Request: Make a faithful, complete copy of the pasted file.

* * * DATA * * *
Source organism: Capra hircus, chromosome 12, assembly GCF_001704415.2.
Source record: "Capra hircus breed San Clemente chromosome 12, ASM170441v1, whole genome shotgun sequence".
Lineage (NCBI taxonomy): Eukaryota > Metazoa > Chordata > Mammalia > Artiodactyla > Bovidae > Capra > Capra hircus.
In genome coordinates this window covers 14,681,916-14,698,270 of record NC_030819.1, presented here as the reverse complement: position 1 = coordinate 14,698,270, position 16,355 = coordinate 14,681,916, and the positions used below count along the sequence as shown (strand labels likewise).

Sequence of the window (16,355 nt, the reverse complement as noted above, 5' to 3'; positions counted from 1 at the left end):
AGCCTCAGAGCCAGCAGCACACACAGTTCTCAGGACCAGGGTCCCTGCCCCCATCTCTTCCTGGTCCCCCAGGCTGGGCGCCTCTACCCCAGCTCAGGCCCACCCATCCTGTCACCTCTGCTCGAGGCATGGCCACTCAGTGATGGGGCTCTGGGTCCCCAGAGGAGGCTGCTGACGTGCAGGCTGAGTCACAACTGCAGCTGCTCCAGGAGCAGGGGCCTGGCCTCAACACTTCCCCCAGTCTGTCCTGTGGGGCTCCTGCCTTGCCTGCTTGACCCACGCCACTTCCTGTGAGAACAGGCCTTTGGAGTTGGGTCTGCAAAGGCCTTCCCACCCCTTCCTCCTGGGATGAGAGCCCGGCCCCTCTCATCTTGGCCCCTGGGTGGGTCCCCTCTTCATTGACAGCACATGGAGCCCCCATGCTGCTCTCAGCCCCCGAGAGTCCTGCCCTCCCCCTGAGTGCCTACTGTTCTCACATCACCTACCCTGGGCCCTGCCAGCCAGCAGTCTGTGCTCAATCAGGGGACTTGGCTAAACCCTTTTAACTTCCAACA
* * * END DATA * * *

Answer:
Source organism: Capra hircus, chromosome 12, assembly GCF_001704415.2.
Source record: "Capra hircus breed San Clemente chromosome 12, ASM170441v1, whole genome shotgun sequence".
Lineage (NCBI taxonomy): Eukaryota > Metazoa > Chordata > Mammalia > Artiodactyla > Bovidae > Capra > Capra hircus.
In genome coordinates this window covers 14,681,916-14,698,270 of record NC_030819.1, presented here as the reverse complement: position 1 = coordinate 14,698,270, position 16,355 = coordinate 14,681,916, and the positions used below count along the sequence as shown (strand labels likewise).

Sequence of the window (16,355 nt, the reverse complement as noted above, 5' to 3'; positions counted from 1 at the left end):
AGCCTCAGAGCCAGCAGCACACACAGTTCTCAGGACCAGGGTCCCTGCCCCCATCTCTTCCTGGTCCCCCAGGCTGGGCGCCTCTACCCCAGCTCAGGCCCACCCATCCTGTCACCTCTGCTCGAGGCATGGCCACTCAGTGATGGGGCTCTGGGTCCCCAGAGGAGGCTGCTGACGTGCAGGCTGAGTCACAACTGCAGCTGCTCCAGGAGCAGGGGCCTGGCCTCAACACTTCCCCCAGTCTGTCCTGTGGGGCTCCTGCCTTGCCTGCTTGACCCACGCCACTTCCTGTGAGAACAGGCCTTTGGAGTTGGGTCTGCAAAGGCCTTCCCACCCCTTCCTCCTGGGATGAGAGCCCGGCCCCTCTCATCTTGGCCCCTGGGTGGGTCCCCTCTTCATTGACAGCACATGGAGCCCCCATGCTGCTCTCAGCCCCCGAGAGTCCTGCCCTCCCCCTGAGTGCCTACTGTTCTCACATCACCTACCCTGGGCCCTGCCAGCCAGCAGTCTGTGCTCAATCAGGGGACTTGGCTAAACCCTTTTAACTTCCAACA